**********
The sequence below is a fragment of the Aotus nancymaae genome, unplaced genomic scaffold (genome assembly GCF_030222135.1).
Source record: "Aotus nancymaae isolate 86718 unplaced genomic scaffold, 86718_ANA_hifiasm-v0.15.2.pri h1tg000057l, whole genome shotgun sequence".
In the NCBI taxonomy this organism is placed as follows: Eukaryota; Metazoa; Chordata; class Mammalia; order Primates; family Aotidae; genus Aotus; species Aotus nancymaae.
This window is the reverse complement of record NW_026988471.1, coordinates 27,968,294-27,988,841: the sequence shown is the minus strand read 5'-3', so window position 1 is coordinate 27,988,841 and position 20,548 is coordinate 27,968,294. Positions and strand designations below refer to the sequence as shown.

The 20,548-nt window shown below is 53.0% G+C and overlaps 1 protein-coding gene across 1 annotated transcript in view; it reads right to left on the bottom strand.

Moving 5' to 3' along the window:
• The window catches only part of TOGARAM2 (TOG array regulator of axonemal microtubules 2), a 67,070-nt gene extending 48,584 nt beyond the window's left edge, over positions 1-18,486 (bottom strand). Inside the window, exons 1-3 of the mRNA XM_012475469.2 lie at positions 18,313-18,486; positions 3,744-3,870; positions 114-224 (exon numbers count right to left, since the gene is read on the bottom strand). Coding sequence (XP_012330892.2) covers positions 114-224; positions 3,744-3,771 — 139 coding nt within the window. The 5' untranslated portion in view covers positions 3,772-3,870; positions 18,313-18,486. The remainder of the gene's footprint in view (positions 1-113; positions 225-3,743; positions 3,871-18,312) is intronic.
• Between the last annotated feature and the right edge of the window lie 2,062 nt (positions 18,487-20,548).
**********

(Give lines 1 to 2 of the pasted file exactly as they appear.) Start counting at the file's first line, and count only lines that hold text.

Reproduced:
The sequence below is a fragment of the Aotus nancymaae genome, unplaced genomic scaffold (genome assembly GCF_030222135.1).
Source record: "Aotus nancymaae isolate 86718 unplaced genomic scaffold, 86718_ANA_hifiasm-v0.15.2.pri h1tg000057l, whole genome shotgun sequence".